4 Let you switch seats

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Switching seats on a flight doesn't sound like a big deal. But apparently it is. It's a very big deal as a matter of fact. ''A lot of people assume we can just get people to move,'' says McCord. ''That’s not up to us. On the manifest for the plane, everything like your bag is attached to your seat number.'' So if the next time you're on a plane and you'd like to switch seasons for some reason or another, don't expect the flight attendant to give you a helping hand. They are prohibited from allowing passengers switch seats. It makes sense and we're glad that this rule applies. Can you imagine the chaos if everyone was switching seats mid-flight? What a relief that this doesn't happen!

3 Let you stand in the galley

It would be interesting to know the number of people who try hanging out in the galley, wouldn't it? It's never crossed our minds to have a chat, practice yoga, help with the cooking or whatever in there. With the exception of unbuckling our seats and possibly waiting in line for the toilet, we don't mess around when we're out of our seats. We remain firmly seated for most of if not all of the flight, depending on its length of course. So let this be a warning to anyone who has tried to hang out in the kitchen: you are not allowed in there. In the case that you attempt having a chat in there, you'll soon be escorted by one of the flight attendants because they are not allowed to let you in there. The galley is flight attendant territory.

2 Tarnish their rep in uniform

We perceive air attendants as these immaculate, perfect little beings who keep us safe on board and ensure we are comfortable throughout the flight. It would be strange to see a flight attendant acting in an disrespectful manner because, on-flight, they possess impeccable manners. The airline clearly wants us to see them that way because it makes us feel safe on the plane and we respect the airline for it too. So it's no surprise that the air attendants are not allowed to tarnish their reputation while dressed in their uniform. According to McCord, ''Whenever you’re wearing your uniform, you’re supposed to be very respectable. You’re not supposed to be in the bar or sit around in a hotel lobby with drinks if you’re in your uniform.''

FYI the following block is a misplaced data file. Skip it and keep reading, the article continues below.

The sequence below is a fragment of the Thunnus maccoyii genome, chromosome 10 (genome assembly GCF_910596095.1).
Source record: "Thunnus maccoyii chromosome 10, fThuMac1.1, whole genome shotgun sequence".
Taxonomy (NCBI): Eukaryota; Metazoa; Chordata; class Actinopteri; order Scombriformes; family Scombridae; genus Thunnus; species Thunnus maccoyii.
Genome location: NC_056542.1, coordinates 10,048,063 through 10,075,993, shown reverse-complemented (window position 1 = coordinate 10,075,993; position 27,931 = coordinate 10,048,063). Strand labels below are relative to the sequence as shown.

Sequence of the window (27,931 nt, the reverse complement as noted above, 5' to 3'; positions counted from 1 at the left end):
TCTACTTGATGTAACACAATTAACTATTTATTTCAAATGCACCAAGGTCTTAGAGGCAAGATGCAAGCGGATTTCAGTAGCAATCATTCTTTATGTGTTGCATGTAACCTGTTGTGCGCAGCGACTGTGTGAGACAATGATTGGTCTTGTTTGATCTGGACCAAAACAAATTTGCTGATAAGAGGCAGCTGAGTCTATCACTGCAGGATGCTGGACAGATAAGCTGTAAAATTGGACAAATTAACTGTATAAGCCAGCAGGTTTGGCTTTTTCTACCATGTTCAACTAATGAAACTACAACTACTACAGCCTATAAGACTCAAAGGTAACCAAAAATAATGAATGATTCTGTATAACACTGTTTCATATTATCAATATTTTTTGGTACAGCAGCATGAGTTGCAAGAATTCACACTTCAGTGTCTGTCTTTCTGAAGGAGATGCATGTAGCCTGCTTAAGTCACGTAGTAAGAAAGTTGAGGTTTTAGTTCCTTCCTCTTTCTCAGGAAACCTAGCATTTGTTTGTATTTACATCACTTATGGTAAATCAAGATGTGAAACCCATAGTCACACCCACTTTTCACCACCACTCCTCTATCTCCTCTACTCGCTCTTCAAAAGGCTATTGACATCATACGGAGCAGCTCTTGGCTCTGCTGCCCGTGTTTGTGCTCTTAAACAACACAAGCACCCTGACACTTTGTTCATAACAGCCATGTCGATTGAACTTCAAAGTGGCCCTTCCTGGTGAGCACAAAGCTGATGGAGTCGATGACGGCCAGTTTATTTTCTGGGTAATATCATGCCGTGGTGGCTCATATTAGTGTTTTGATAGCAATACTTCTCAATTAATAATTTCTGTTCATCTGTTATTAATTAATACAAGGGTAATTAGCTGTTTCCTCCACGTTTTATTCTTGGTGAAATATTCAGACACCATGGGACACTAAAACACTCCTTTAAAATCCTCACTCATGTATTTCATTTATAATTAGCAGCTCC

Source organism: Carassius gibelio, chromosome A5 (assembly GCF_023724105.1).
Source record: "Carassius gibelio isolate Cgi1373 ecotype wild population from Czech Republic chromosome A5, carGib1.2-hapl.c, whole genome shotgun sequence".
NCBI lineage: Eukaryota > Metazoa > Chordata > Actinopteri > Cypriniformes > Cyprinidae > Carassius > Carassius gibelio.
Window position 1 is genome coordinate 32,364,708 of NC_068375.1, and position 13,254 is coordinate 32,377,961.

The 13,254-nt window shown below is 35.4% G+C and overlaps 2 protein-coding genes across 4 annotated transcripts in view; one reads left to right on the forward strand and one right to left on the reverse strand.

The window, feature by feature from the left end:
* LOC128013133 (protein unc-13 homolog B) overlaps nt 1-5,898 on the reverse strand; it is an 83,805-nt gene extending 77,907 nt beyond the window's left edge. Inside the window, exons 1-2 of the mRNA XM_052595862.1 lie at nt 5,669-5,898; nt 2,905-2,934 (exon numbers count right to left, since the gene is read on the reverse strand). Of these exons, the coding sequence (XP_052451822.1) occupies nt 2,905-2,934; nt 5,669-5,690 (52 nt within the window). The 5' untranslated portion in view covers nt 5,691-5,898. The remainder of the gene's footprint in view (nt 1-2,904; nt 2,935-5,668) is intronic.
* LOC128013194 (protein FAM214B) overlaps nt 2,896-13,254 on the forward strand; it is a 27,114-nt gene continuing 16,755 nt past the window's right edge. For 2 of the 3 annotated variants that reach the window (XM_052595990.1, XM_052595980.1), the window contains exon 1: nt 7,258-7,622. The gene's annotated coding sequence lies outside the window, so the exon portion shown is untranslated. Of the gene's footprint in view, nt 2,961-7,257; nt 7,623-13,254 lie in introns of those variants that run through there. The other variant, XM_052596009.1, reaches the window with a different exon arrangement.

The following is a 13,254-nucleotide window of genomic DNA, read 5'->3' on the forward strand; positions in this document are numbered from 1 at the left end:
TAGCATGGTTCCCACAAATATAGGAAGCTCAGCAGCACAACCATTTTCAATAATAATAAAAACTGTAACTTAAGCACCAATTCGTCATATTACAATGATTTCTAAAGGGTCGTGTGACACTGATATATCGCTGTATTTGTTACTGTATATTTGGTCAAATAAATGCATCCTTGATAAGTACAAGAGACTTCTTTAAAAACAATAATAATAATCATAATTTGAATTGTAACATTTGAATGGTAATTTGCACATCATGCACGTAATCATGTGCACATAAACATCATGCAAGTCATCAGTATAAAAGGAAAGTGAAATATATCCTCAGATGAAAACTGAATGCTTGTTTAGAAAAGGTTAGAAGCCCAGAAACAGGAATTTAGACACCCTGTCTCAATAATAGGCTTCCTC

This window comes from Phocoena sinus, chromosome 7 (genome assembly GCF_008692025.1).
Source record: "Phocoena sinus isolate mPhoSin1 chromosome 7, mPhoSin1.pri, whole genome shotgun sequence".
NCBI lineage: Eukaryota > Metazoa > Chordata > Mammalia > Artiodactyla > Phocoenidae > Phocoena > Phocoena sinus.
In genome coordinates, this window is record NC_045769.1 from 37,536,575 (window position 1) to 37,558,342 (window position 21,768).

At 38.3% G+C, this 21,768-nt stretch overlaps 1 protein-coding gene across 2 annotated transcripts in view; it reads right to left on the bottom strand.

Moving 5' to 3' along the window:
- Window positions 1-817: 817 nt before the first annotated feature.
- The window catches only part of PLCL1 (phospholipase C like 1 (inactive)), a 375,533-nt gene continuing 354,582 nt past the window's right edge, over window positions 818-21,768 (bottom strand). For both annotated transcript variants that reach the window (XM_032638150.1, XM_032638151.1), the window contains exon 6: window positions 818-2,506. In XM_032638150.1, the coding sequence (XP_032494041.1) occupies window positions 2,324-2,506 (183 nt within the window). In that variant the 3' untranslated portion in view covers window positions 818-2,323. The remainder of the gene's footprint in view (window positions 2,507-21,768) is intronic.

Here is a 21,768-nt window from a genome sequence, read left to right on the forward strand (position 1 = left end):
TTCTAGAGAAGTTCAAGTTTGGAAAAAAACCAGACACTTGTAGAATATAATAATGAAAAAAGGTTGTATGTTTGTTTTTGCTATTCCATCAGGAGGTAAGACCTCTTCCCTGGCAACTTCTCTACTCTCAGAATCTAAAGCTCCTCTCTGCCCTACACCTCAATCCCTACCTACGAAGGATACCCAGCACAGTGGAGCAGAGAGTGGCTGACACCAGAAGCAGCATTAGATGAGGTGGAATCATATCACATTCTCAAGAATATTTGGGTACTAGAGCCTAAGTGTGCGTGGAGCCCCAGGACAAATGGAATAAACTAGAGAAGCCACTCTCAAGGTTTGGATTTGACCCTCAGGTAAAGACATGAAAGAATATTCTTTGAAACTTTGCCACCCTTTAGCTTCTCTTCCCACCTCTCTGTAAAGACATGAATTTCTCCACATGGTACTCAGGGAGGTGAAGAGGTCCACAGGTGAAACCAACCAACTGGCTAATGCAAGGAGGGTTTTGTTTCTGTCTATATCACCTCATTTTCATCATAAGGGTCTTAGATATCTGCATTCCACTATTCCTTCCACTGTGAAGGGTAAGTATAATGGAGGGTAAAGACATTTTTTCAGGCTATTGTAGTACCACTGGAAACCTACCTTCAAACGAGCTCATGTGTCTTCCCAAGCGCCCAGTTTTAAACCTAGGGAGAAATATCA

1 Ask the pilot to fly faster

Do flight attendants really hear this request from passengers? Apparently so. But Shawn Kathleen says it's one of the funny requests that they actually do not mind. ''But at least that request makes us laugh,” says Kathleen. Flights are long and often tedious but you can't expect the captain to fly faster just so you can get to your destination faster. However, it is more likely that the people who make this request are the ones with connecting flights. We can see how it would be stressful to ensure you don't miss your next flight, but it's a good reason to make sure you give yourself plenty of time in the future when booking flights. Flight attendants aren't allowed to ask the pilot to fly faster, believe it or not.

References: steffanierivers.com, DMC Travel Tailor, bestlifeonline.com, msn.com, yahoo.com, faa.gov